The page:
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Re: Quick question on the dark age

Post by ray245 » 2008-11-18 12:40pm

Thanas wrote:
ray245 wrote:Oh ok, seems like I need to be more critical.
Well, it could be one of the new theories being tossed around, but I would need a source for it.
I'll try my best and find the discussion where the person brought up that idea.

I was wondering, has anyone written books and sources describing why we don't have a lot of recorded history about Britian during the dark ages?
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Re: Quick question on the dark age

Post by Akhlut » 2008-11-18 01:40pm

Thanas wrote:- when the romans ruled Europe, there were at least five cities that could be proclaimed to be metropoleis - Rome, Constantinople, Antioch, Alexandria, Carthage. Rome had a population over one million, some estimates even saying over 2 million. It took over 13 centuries and industrialization (which the romans never had) for western europe to be able to support a city like that again - London in the later 18th century.
Didn't the middle three cities maintain large populations for a while after the collapse of the WRE? I know that Antioch suffered a lot due to being sacked by the Sassanids and Arabs several times, but I thought Constantinople and Alexandria retained large populations for a long time (until the the Seljuks started conquering Anatolia for Constantinople; I don't know much about Alexanderia after the Fatimids started ruling Egypt).
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Re: Quick question on the dark age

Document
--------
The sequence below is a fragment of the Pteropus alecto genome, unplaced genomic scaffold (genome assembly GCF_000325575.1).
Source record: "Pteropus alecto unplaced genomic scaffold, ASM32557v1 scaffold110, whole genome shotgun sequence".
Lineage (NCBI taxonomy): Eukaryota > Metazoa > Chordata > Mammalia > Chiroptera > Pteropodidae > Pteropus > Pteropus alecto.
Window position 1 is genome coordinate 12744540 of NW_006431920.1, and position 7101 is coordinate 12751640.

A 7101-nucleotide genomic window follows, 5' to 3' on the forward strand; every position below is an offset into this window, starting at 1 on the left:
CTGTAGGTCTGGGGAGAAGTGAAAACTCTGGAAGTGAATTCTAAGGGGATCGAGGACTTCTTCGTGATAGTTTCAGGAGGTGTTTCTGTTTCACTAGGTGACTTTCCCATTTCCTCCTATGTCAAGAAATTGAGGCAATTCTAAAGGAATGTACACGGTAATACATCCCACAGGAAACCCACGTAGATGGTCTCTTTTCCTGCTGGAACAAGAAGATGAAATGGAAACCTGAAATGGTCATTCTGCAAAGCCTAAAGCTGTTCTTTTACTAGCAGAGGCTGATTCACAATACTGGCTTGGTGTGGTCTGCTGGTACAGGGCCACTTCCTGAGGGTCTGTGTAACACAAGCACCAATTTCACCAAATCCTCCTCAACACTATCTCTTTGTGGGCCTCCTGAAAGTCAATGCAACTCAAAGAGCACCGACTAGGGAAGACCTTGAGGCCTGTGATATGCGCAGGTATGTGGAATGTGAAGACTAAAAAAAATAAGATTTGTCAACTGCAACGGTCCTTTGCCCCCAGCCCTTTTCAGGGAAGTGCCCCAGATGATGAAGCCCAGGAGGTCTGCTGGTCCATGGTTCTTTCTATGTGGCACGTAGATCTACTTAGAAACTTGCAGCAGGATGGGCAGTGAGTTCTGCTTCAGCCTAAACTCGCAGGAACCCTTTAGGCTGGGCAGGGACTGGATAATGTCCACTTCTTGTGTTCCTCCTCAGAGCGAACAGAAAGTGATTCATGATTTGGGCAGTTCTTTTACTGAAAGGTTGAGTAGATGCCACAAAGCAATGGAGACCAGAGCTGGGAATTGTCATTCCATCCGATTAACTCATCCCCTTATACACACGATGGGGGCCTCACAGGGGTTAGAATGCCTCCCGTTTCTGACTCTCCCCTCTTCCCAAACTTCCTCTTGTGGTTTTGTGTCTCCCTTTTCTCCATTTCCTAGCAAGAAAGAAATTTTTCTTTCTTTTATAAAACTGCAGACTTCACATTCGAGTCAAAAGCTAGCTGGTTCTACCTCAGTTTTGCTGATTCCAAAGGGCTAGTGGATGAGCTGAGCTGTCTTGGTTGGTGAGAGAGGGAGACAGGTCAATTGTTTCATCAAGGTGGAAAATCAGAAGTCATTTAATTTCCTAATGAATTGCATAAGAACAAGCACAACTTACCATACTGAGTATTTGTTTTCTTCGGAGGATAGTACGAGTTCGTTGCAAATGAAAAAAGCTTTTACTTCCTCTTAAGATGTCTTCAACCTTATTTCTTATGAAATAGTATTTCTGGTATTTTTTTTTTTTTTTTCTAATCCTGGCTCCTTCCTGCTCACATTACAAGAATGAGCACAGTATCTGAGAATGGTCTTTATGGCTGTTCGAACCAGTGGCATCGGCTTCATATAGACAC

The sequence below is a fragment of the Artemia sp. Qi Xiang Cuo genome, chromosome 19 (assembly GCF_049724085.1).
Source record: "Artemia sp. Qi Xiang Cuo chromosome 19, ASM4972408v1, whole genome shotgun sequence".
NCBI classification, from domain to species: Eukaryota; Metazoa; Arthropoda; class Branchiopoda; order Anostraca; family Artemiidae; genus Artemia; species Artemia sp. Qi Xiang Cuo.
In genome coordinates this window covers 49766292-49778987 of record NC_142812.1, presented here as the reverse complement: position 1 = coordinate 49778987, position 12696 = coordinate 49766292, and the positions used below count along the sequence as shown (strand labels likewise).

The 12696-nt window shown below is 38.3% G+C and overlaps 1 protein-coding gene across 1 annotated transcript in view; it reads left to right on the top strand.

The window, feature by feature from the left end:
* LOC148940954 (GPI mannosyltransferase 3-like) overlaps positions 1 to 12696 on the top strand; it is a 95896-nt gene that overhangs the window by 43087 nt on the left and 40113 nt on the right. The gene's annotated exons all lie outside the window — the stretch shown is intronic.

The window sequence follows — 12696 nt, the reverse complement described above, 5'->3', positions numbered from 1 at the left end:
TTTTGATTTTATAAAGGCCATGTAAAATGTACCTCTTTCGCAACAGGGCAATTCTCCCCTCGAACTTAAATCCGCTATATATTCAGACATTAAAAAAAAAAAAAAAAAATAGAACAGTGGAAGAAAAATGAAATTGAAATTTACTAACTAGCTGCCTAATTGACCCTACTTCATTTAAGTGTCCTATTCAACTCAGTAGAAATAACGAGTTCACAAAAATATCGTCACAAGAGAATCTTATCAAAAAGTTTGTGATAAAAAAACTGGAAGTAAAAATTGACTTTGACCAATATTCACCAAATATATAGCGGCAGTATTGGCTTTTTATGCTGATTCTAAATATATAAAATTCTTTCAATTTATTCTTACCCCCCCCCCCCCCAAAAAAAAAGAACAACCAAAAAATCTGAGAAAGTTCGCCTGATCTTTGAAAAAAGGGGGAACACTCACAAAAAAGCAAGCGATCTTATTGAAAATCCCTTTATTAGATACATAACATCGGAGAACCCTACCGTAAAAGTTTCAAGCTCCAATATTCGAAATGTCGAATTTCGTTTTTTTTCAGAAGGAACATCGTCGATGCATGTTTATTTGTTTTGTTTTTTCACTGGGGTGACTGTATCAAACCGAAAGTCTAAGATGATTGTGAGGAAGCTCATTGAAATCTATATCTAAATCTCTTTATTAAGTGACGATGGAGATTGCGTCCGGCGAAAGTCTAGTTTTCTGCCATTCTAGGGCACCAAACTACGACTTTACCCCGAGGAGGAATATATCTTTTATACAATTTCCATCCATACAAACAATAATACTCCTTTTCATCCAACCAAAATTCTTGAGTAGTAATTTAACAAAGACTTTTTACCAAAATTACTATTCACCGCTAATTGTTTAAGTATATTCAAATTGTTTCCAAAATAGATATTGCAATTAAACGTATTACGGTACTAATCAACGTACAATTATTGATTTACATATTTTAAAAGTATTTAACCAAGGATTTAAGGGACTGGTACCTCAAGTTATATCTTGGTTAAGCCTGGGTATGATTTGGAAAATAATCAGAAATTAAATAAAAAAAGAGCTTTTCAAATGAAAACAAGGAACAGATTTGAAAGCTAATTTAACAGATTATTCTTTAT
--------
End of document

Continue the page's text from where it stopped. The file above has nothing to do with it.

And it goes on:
Post by Thanas » 2008-11-18 02:21pm

Akhlut wrote:
Thanas wrote:- when the romans ruled Europe, there were at least five cities that could be proclaimed to be metropoleis - Rome, Constantinople, Antioch, Alexandria, Carthage. Rome had a population over one million, some estimates even saying over 2 million. It took over 13 centuries and industrialization (which the romans never had) for western europe to be able to support a city like that again - London in the later 18th century.
Didn't the middle three cities maintain large populations for a while after the collapse of the WRE? I know that Antioch suffered a lot due to being sacked by the Sassanids and Arabs several times, but I thought Constantinople and Alexandria retained large populations for a long time (until the the Seljuks started conquering Anatolia for Constantinople; I don't know much about Alexanderia after the Fatimids started ruling Egypt).
Constantinople grew, Antioch suffered a lot as you said. Alexandria is a more complex case, but the general feeling is that it suffered a lot due to the intolerance of the christians and also the loss of trade with the western empire. The Jewish quarters for example seem to be entirely abandoned by the fifth century.
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Re: Quick question on the dark age

Post by Thanas » 2008-11-18 02:39pm

ray245 wrote:
Thanas wrote:
ray245 wrote:Oh ok, seems like I need to be more critical.
Well, it could be one of the new theories being tossed around, but I would need a source for it.
I'll try my best and find the discussion where the person brought up that idea.

I was wondering, has anyone written books and sources describing why we don't have a lot of recorded history about Britian during the dark ages?
Sure. There are many worthwhile essays in the publication "Britannia", which is solely dedicated to the subject of the roman province and the aftermath. Also, the following works might interest you:

Alcock, L., Arthur's Britain: History and Archaeology AD 367 - 634, Harmondsworth 1971 has become somewhat of a classic. Professor Alcock was probably the leading dark age archeologist in Britain. It is also a very nice read.